SAN FRANCISCO - This story discusses sensitive topics and suicide. If you or someone you know needs help, there is help out there. You can call the suicide prevention lifeline at 1-800-273-TALK.
San Francisco Police sergeant Chris Morris was ordered to surrender his guns — following family struggles and an internal criminal investigation — before turning one of the weapons on himself earlier this week, sources told KTVU on Friday.
The sources — along with family members, friends and neighbors — paint a picture of the 16-year SFPD veteran’s life unraveling before he took the tragic step to end it all.
The high-profile suicide drew a massive police response to the usually quiet Excelsior District and has reverberated through the department, leaving many officers saddened and seeking answers.
So far, the department has released few details about the episode, only issuing a short tribute on social media paying condolences to Morris and his family.
But in the months before his death, Morris was embroiled in a bitter divorce and lost custody of his son as he became increasingly isolated with a disabling back injury inside his home. It had been months since he was on duty, leading colleagues on the force to become concerned about his well-being.
KTVU spoke to officers who described the episode on the condition of anonymity because they are not authorized to speak about the matter on the record.
"He was pretty devastated. He had his injury and couldn’t go back," neighbor Larry Shockey recalled outside his home on the 500 block of Moscow Street, next door to where Morris died.
Shockey has been taking care of Morris’ Golden Retriever "Lucky" as the family makes arrangements and grieves. He remembered Morris as a "good guy" and often talked with him through their shared backyard fence.
"We talked across the fence a lot," he said. "He liked the occasional cigar and I do too, so we’d pass cigars back and forth across the fence."
But the man Shockey got to know over the past decade faced demons few saw. In an interview with KTVU, Morris’ father Dennis, described a family struggle that devastated his son.
Morris was in the process of finalizing his divorce with his wife who was given full custody of their son. Officials with the city department of child support services said they could not reveal any information about the case.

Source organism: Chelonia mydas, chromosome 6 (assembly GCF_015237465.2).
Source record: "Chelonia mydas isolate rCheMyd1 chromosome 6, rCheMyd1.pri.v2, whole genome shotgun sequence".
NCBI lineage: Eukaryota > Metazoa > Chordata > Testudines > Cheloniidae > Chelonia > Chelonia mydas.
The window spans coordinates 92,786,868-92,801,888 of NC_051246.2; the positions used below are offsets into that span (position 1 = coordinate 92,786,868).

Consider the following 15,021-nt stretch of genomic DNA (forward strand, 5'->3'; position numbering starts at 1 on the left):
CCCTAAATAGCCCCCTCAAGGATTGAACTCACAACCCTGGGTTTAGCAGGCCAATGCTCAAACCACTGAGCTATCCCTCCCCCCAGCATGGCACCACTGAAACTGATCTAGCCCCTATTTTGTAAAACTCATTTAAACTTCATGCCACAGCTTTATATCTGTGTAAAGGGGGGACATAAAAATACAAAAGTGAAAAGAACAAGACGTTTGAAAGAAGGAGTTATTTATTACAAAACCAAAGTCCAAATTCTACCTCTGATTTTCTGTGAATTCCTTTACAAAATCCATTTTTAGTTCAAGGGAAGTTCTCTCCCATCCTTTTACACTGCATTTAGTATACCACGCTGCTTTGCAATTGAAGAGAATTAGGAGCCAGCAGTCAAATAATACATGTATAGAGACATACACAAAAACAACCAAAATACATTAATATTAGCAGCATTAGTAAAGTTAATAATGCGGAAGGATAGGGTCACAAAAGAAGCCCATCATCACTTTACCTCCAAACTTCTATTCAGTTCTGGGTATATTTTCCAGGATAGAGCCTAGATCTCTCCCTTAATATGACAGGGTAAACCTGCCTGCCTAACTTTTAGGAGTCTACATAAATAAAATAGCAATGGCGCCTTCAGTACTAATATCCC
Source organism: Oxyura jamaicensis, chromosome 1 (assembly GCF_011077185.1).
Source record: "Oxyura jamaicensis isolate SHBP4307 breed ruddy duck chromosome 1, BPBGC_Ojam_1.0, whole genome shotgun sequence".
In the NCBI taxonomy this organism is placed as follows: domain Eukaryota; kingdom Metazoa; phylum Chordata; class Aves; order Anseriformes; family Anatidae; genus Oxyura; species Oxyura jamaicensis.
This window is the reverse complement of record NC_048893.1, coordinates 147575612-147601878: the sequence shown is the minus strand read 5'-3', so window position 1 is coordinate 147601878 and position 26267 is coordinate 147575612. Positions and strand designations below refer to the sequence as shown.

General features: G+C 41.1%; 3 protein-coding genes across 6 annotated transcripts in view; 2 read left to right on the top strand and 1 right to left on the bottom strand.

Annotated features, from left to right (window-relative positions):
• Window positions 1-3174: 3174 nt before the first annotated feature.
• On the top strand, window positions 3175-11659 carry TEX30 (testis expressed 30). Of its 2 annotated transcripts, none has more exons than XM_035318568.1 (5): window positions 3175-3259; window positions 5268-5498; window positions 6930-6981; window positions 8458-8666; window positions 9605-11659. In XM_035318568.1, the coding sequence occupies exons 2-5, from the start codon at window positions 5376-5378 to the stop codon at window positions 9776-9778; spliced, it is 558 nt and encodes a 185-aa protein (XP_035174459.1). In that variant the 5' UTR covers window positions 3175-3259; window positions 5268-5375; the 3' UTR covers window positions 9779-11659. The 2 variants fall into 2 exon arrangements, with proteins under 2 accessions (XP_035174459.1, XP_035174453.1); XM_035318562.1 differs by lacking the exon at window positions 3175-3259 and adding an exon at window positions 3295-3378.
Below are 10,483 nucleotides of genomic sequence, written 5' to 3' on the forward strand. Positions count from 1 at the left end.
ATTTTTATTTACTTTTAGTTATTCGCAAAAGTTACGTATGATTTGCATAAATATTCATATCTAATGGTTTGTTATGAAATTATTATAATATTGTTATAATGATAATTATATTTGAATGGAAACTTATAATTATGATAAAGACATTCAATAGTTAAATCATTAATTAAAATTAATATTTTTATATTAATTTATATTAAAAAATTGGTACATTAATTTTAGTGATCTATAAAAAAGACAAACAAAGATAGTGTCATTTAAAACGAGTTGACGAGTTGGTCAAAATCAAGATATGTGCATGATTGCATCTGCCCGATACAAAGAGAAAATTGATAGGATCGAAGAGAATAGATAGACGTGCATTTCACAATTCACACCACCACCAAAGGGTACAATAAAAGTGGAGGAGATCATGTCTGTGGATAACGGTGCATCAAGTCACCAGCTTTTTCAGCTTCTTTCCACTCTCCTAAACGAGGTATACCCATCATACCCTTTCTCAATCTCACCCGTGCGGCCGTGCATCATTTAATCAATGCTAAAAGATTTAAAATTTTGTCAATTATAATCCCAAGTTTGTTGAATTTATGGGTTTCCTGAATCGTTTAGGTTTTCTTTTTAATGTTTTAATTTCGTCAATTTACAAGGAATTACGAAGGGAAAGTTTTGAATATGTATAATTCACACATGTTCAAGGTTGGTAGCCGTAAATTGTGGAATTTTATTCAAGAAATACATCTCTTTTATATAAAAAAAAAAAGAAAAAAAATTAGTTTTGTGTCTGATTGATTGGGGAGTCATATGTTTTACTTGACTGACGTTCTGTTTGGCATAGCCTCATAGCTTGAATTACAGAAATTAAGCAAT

Thirteen years earlier, Morris’ twin brother died, according to an online obituary, and a short time later, Morris was in an automobile accident that left him with a painful and chronic back injury, the father said.
The injury became so severe he was forced to leave his post as a sergeant supervising patrol units at Park Station more than a year ago, sources said. Morris also became the subject of an internal criminal investigation due to erratic behavior on the job, the sources said.
Morris was recently placed on an involuntary psychiatric hold and was ordered to surrender his weapons, sources said.
On Wednesday afternoon investigators from the department’s Internal Affairs unit showed up at Morris’ home to collect his firearms and serve a search warrant.
Police officials have not said why Morris was under investigation.
Neighbors reported hearing a gunshot inside the home before Morris was rushed from the scene, bleeding from the head, to a local hospital where he was pronounced dead from a self-inflicted wound.
"I’m really shocked and of course saddened and felt horrible," neighbor Dan Sneider told KTVU as he described the scene flooded by dozens of officers.
The case is a tragic reminder of the hidden struggles so many first responders face, advocates say. Many steer others toward resources but are too reluctant to accept services for themselves.
San Francisco Supervisor Ahsha Safai spoke to KTVU about the need for additional funding for resources for first responders – including police.
"These are jobs that deal with live and death and they're tremendously, tremendously stressful," he told KTVU in an interview Thursday. "We need to find ways to support them."
Evan Sernoffsky is an investigative reporter for KTVU. Email Evan at Evan.Sernoffsky@foxtv.com and follow him on Twitter @evansernoffsky.